Unit 2: In our sample, what does reading achievement look like (from an outlier resistant perspective)?
Unit 3: In our sample, what does reading achievement look like (from an outlier sensitive perspective)?
Unit 4: In our sample, how strong is the relationship between reading achievement and free lunch?
Unit 5: In our sample, free lunch predicts what proportion of variation in reading achievement?
Unit 6: In the population, is there a relationship between reading achievement and free lunch?
Unit 7: In the population, what is the magnitude of the relationship between reading and free lunch?
Unit 8: What assumptions underlie our inference from the sample to the population?
Unit 9: In the population, is there a relationship between reading and race?
Unit 10: In the population, is there a relationship between reading and race controlling for free lunch?
Appendix A: In the population, is there a relationship between race and free lunch?
© Sean Parker EdStats.Org
CD140 Introduction/Slide
7
© Sean Parker EdStats.Org
Introduction Roadmap (R Output)
Unit 1
Unit 2
Unit 3
Unit 4
Unit 5
Unit 6
Unit 7
Unit 8
Unit 9
CD140 Introduction/Slide
8
© Sean Parker EdStats.Org
Introduction: Roadmap (SPSS Output)
Unit 1
Unit 2
Unit 3
Unit 4
Unit 5
Unit 6
Unit 7
Unit 8
Unit 9
CD140 Introduction/Slide
9
Introduction: Road Map (Schematic)
© Sean Parker EdStats.Org
Single Predictor
Continuous
Polychotomous
Dichotomous
Continuous
Regression
Regression
ANOVA
Regression
ANOVA
T

tests
Polychotomous
Logistic
Regression
Chi Squares
Chi Squares
Dichotomous
Chi Squares
Chi Squares
Outcome
Multiple Predictors
Continuous
Polychotomous
Dichotomous
Continuous
Multiple
Regression
Regression
ANOVA
Regression
ANOVA
Polychotomous
Logistic
Regression
Chi Squares
Chi Squares
Dichotomous
Chi Squares
Chi Squares
Outcome
Units 6

8: Inferring
From a Sample to
a Population
CD140 Introduction/Slide
10
The Lecture Slides are Color Coded
Avoid unwarranted causal and developmental language. Correlation does not imply causation. Free
lunch eligibility is correlated with reading scores such that, on average, students who are eligible for
free lunch score lower on the reading test. This correlation does not imply that free lunch hurts
reading performance! If so, we could solve our literacy problems by charging $20 for school lunch.
“In our sample, students eligible for free lunch tend to score 5 points lower on the reading test than
their ineligible counterparts.”
“In our sample, given two students who differ in free lunch eligibility, we predict that the student
who is eligible for free lunch will, on average, have a reading score that is 5 points lower.”
Magnitude: The slope of the regression line. It is the most important number in statistics. It helps us
determine the practical implications of relationships. It answers: What’s the bang for your buck?
Does a little of X “buy” you a lot of Y?
Key Concepts are in RED:
Key Interpretations are in VIOLET:
Key Terminology is in BLUE:
Note: if you are struggling with what to write in your memo, start with the Key Interpretations for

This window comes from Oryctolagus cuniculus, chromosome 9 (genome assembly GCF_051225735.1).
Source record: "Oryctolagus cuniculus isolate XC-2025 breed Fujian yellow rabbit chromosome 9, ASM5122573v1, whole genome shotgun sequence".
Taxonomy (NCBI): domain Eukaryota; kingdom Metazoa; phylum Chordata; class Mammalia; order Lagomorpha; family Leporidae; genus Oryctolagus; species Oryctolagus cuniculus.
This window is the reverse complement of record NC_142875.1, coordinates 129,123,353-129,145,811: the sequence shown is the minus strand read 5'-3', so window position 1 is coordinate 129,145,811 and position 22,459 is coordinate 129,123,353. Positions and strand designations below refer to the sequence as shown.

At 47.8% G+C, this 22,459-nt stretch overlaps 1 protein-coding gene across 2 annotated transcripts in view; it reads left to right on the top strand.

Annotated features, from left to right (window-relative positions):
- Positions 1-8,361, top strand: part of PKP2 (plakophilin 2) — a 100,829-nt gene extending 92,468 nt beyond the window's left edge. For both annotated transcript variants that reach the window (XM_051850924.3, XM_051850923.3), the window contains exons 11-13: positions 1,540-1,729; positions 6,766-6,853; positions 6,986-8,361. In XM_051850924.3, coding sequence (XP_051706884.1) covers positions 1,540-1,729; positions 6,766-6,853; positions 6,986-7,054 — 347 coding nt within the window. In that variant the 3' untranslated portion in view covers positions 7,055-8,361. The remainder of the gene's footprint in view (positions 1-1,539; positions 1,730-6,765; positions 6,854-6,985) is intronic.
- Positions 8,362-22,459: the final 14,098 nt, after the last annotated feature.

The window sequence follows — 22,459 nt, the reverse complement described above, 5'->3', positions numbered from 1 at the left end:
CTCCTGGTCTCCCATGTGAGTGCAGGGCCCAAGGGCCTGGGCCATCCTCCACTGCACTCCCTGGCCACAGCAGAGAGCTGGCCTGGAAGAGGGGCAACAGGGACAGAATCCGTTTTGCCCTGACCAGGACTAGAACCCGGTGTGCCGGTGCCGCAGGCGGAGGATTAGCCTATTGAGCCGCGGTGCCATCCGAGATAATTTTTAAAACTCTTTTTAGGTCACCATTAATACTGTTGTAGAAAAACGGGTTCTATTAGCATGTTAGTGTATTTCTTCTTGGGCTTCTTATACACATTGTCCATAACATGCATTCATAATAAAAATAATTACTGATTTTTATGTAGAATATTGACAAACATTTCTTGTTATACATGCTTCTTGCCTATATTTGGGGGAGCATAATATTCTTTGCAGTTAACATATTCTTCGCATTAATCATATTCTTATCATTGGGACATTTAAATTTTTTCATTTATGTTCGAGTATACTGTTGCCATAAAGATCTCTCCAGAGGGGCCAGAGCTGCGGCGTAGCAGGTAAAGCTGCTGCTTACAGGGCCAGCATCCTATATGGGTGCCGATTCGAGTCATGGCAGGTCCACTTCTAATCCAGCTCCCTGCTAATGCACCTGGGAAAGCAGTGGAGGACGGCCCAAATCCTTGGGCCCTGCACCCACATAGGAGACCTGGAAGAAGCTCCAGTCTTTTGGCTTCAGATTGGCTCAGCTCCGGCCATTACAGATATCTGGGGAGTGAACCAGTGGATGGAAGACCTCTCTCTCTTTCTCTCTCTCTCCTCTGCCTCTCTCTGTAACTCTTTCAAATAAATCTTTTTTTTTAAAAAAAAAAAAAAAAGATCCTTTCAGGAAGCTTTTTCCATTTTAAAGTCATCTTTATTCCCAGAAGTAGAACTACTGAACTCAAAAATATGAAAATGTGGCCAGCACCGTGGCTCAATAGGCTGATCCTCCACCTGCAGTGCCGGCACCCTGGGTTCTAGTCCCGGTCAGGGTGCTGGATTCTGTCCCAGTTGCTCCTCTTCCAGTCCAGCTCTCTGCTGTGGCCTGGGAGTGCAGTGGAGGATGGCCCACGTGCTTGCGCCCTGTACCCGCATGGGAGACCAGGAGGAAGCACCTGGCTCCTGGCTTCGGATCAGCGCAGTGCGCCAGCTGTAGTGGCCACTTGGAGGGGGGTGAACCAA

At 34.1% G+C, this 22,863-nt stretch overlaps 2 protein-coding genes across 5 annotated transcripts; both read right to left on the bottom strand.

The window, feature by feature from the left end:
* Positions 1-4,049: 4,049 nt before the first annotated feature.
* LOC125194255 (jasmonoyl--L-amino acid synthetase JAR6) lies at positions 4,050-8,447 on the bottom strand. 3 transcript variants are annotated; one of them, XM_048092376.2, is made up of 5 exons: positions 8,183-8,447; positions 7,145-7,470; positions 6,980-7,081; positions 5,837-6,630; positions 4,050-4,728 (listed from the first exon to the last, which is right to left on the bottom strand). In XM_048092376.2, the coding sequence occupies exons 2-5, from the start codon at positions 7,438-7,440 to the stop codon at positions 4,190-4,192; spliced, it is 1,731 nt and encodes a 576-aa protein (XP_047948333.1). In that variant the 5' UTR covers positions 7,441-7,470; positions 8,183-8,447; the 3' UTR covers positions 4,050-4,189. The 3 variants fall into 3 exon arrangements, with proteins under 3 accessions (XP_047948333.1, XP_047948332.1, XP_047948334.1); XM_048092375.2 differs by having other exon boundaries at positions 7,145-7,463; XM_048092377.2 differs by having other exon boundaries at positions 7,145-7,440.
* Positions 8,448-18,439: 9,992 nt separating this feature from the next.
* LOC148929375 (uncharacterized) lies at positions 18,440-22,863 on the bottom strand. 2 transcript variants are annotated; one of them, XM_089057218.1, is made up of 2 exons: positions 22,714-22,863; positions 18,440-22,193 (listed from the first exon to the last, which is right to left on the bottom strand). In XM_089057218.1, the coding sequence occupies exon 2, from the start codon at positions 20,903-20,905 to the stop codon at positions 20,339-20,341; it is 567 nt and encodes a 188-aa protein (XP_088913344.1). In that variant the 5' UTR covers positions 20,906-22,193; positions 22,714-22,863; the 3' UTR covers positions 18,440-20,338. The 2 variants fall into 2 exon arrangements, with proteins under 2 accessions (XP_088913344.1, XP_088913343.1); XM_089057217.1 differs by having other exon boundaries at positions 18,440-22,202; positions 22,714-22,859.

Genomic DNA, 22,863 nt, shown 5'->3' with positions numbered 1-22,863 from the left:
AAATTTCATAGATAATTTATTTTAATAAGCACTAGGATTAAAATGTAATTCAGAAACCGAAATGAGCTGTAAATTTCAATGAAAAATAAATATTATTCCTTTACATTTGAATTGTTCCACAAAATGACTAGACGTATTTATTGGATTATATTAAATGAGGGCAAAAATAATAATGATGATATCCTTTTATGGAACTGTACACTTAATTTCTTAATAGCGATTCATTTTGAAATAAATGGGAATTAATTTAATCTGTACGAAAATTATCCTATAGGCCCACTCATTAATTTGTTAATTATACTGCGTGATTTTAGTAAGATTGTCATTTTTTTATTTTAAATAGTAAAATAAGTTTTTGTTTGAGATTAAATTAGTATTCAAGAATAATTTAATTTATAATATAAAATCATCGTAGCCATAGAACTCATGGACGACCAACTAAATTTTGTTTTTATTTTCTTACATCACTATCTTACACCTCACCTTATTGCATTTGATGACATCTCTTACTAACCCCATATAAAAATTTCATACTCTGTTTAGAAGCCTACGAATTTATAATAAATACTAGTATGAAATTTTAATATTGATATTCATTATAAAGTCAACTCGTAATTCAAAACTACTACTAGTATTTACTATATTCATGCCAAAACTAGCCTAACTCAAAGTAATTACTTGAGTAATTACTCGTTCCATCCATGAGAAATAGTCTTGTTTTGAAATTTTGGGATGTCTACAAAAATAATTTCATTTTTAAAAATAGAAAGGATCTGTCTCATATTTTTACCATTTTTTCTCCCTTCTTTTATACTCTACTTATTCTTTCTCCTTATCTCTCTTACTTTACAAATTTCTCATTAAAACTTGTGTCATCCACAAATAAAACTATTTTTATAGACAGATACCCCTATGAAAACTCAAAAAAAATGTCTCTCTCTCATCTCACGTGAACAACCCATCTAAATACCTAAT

the unit in your memo. Each memo should have as its heart the Key Interpretations from the unit.
Note: I know the color is more aptly described not as RED but as HOT PINK, but I’ll call it RED. I had
to live through the 80’s, so I get bad flashbacks when I think of the color as HOT PINK.
Note: At the end of each lecture (in addition to a series of practice material) will be a series of
appendices that compiles all the Key Concepts, Interpretations and Terminology for the unit.
CD140 Introduction/Slide
11
Epistemological Minute
The Preface Paradox
, or
the paradox of the preface
,
[1]
was introduced by
David Makinson
in 1965
(from
Wikipedia
).
It is customary to preface a scholarly work with acknowledgements and a caveat that all
errors are strictly the responsibility of the author. In keeping with custom, I acknowledge
that I am deeply indebted to my data analytic mentors John Willett, Judith Singer, Daniel
Koretz, Erin Phelps, Richard Murnane, Terry Tivnan and all my students; all errors of
omission and commission, however, are solely mine.
Here is the rub:
In this course, I only make statements (or inscriptions) if I am highly certain of their
truth. Yet, in this course, I am highly certain that I make false statements (or
inscriptions). How can it be rational for me to be highly certain of each statement that it
is true but at the same time be highly certain that at least one of my statements is false?
I am also indebted to my epistemological mentor, Kate Elgin. She has guided me in my goal to make
pedagogically useful connections between statistical reasoning and general reasoning. Thank you!
CD140 Introduction/Slide
12
I intend to give every student an A for the semester, but I need every student to keep
up with the weekly work.
Keep a weekly checklist. If you complete the checklist each week, you will earn an A.
Here is the checklist:
Submit Individual Memo:
Put forth an honest first effort. Spend at least an hour and a half but absolutely no
more than three hours. At the three

hour mark, stop (in mid